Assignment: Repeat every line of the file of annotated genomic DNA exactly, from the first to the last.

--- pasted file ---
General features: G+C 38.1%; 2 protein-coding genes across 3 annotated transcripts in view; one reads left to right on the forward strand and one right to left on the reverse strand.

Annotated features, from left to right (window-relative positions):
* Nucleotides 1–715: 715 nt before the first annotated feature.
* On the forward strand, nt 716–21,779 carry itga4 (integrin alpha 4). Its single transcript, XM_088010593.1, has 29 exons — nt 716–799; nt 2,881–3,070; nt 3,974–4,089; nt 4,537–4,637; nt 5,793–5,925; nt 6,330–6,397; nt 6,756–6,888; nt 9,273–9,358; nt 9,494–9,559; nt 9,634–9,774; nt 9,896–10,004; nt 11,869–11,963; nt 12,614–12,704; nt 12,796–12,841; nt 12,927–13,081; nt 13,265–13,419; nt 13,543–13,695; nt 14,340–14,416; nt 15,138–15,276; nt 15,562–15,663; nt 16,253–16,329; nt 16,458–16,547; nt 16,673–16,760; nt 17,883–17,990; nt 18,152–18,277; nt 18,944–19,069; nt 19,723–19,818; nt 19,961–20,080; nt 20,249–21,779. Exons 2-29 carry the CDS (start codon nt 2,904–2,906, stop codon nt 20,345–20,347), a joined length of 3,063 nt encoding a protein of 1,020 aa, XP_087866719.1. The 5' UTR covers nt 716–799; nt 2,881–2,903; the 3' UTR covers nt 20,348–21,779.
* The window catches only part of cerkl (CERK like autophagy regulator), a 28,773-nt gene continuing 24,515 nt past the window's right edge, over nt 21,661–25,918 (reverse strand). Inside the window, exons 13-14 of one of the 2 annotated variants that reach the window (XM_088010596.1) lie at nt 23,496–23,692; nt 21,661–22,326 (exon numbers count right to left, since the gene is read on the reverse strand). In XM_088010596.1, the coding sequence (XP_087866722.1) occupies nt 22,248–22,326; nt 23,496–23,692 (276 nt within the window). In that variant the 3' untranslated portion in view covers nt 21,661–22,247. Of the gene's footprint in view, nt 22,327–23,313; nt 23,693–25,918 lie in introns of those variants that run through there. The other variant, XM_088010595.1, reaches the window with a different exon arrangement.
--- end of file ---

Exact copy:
General features: G+C 38.1%; 2 protein-coding genes across 3 annotated transcripts in view; one reads left to right on the forward strand and one right to left on the reverse strand.

Annotated features, from left to right (window-relative positions):
* Nucleotides 1–715: 715 nt before the first annotated feature.
* On the forward strand, nt 716–21,779 carry itga4 (integrin alpha 4). Its single transcript, XM_088010593.1, has 29 exons — nt 716–799; nt 2,881–3,070; nt 3,974–4,089; nt 4,537–4,637; nt 5,793–5,925; nt 6,330–6,397; nt 6,756–6,888; nt 9,273–9,358; nt 9,494–9,559; nt 9,634–9,774; nt 9,896–10,004; nt 11,869–11,963; nt 12,614–12,704; nt 12,796–12,841; nt 12,927–13,081; nt 13,265–13,419; nt 13,543–13,695; nt 14,340–14,416; nt 15,138–15,276; nt 15,562–15,663; nt 16,253–16,329; nt 16,458–16,547; nt 16,673–16,760; nt 17,883–17,990; nt 18,152–18,277; nt 18,944–19,069; nt 19,723–19,818; nt 19,961–20,080; nt 20,249–21,779. Exons 2-29 carry the CDS (start codon nt 2,904–2,906, stop codon nt 20,345–20,347), a joined length of 3,063 nt encoding a protein of 1,020 aa, XP_087866719.1. The 5' UTR covers nt 716–799; nt 2,881–2,903; the 3' UTR covers nt 20,348–21,779.
* The window catches only part of cerkl (CERK like autophagy regulator), a 28,773-nt gene continuing 24,515 nt past the window's right edge, over nt 21,661–25,918 (reverse strand). Inside the window, exons 13-14 of one of the 2 annotated variants that reach the window (XM_088010596.1) lie at nt 23,496–23,692; nt 21,661–22,326 (exon numbers count right to left, since the gene is read on the reverse strand). In XM_088010596.1, the coding sequence (XP_087866722.1) occupies nt 22,248–22,326; nt 23,496–23,692 (276 nt within the window). In that variant the 3' untranslated portion in view covers nt 21,661–22,247. Of the gene's footprint in view, nt 22,327–23,313; nt 23,693–25,918 lie in introns of those variants that run through there. The other variant, XM_088010595.1, reaches the window with a different exon arrangement.